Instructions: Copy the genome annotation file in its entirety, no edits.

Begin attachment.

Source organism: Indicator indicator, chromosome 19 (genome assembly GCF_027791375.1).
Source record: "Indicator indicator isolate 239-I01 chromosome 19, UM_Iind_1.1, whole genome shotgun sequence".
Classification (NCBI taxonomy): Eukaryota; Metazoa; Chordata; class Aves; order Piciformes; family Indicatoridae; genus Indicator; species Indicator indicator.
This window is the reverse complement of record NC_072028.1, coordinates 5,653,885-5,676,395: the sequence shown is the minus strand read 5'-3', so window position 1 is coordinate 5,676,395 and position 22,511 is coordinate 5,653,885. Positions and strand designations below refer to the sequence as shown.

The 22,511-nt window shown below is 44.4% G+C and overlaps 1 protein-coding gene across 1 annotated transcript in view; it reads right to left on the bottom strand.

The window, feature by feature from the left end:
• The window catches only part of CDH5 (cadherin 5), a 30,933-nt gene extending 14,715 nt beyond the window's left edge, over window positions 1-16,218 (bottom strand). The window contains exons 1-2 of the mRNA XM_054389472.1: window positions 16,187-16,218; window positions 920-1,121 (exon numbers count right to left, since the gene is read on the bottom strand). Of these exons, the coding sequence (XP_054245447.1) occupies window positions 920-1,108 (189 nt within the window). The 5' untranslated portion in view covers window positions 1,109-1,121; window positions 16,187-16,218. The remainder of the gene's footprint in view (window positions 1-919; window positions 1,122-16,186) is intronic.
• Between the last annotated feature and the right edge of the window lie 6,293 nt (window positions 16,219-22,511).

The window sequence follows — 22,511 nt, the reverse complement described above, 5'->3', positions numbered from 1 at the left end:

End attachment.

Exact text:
Source organism: Indicator indicator, chromosome 19 (genome assembly GCF_027791375.1).
Source record: "Indicator indicator isolate 239-I01 chromosome 19, UM_Iind_1.1, whole genome shotgun sequence".
Classification (NCBI taxonomy): Eukaryota; Metazoa; Chordata; class Aves; order Piciformes; family Indicatoridae; genus Indicator; species Indicator indicator.
This window is the reverse complement of record NC_072028.1, coordinates 5,653,885-5,676,395: the sequence shown is the minus strand read 5'-3', so window position 1 is coordinate 5,676,395 and position 22,511 is coordinate 5,653,885. Positions and strand designations below refer to the sequence as shown.

The 22,511-nt window shown below is 44.4% G+C and overlaps 1 protein-coding gene across 1 annotated transcript in view; it reads right to left on the bottom strand.

The window, feature by feature from the left end:
• The window catches only part of CDH5 (cadherin 5), a 30,933-nt gene extending 14,715 nt beyond the window's left edge, over window positions 1-16,218 (bottom strand). The window contains exons 1-2 of the mRNA XM_054389472.1: window positions 16,187-16,218; window positions 920-1,121 (exon numbers count right to left, since the gene is read on the bottom strand). Of these exons, the coding sequence (XP_054245447.1) occupies window positions 920-1,108 (189 nt within the window). The 5' untranslated portion in view covers window positions 1,109-1,121; window positions 16,187-16,218. The remainder of the gene's footprint in view (window positions 1-919; window positions 1,122-16,186) is intronic.
• Between the last annotated feature and the right edge of the window lie 6,293 nt (window positions 16,219-22,511).

The window sequence follows — 22,511 nt, the reverse complement described above, 5'->3', positions numbered from 1 at the left end: